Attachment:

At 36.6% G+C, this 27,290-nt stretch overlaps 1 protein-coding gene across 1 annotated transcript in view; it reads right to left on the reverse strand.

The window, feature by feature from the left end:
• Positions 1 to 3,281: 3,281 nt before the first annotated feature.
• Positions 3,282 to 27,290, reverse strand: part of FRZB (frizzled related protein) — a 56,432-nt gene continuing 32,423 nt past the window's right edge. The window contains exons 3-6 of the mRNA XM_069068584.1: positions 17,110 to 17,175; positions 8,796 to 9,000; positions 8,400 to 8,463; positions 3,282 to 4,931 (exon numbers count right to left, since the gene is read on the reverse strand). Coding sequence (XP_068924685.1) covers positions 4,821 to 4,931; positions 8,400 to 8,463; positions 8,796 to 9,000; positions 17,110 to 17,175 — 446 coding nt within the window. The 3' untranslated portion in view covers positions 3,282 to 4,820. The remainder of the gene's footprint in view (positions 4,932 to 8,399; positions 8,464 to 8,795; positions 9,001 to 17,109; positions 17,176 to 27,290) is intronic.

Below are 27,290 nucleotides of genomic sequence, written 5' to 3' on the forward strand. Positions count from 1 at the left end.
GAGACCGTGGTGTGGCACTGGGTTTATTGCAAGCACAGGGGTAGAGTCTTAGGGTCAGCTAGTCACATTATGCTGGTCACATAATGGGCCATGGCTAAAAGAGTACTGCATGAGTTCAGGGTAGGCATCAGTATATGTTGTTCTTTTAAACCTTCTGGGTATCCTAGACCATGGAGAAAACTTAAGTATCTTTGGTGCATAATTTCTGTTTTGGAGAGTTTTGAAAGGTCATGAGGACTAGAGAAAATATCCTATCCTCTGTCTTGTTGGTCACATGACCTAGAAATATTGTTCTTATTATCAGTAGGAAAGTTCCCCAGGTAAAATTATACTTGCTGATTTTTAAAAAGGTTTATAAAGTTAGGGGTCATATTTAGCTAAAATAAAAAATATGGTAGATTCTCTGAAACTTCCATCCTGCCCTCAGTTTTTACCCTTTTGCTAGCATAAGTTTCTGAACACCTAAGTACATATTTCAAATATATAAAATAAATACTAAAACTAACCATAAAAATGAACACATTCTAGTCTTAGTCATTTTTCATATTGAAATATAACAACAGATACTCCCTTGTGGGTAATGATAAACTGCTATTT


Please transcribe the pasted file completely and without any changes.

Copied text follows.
At 36.6% G+C, this 27,290-nt stretch overlaps 1 protein-coding gene across 1 annotated transcript in view; it reads right to left on the reverse strand.

The window, feature by feature from the left end:
• Positions 1 to 3,281: 3,281 nt before the first annotated feature.
• Positions 3,282 to 27,290, reverse strand: part of FRZB (frizzled related protein) — a 56,432-nt gene continuing 32,423 nt past the window's right edge. The window contains exons 3-6 of the mRNA XM_069068584.1: positions 17,110 to 17,175; positions 8,796 to 9,000; positions 8,400 to 8,463; positions 3,282 to 4,931 (exon numbers count right to left, since the gene is read on the reverse strand). Coding sequence (XP_068924685.1) covers positions 4,821 to 4,931; positions 8,400 to 8,463; positions 8,796 to 9,000; positions 17,110 to 17,175 — 446 coding nt within the window. The 3' untranslated portion in view covers positions 3,282 to 4,820. The remainder of the gene's footprint in view (positions 4,932 to 8,399; positions 8,464 to 8,795; positions 9,001 to 17,109; positions 17,176 to 27,290) is intronic.

Below are 27,290 nucleotides of genomic sequence, written 5' to 3' on the forward strand. Positions count from 1 at the left end.
GAGACCGTGGTGTGGCACTGGGTTTATTGCAAGCACAGGGGTAGAGTCTTAGGGTCAGCTAGTCACATTATGCTGGTCACATAATGGGCCATGGCTAAAAGAGTACTGCATGAGTTCAGGGTAGGCATCAGTATATGTTGTTCTTTTAAACCTTCTGGGTATCCTAGACCATGGAGAAAACTTAAGTATCTTTGGTGCATAATTTCTGTTTTGGAGAGTTTTGAAAGGTCATGAGGACTAGAGAAAATATCCTATCCTCTGTCTTGTTGGTCACATGACCTAGAAATATTGTTCTTATTATCAGTAGGAAAGTTCCCCAGGTAAAATTATACTTGCTGATTTTTAAAAAGGTTTATAAAGTTAGGGGTCATATTTAGCTAAAATAAAAAATATGGTAGATTCTCTGAAACTTCCATCCTGCCCTCAGTTTTTACCCTTTTGCTAGCATAAGTTTCTGAACACCTAAGTACATATTTCAAATATATAAAATAAATACTAAAACTAACCATAAAAATGAACACATTCTAGTCTTAGTCATTTTTCATATTGAAATATAACAACAGATACTCCCTTGTGGGTAATGATAAACTGCTATTT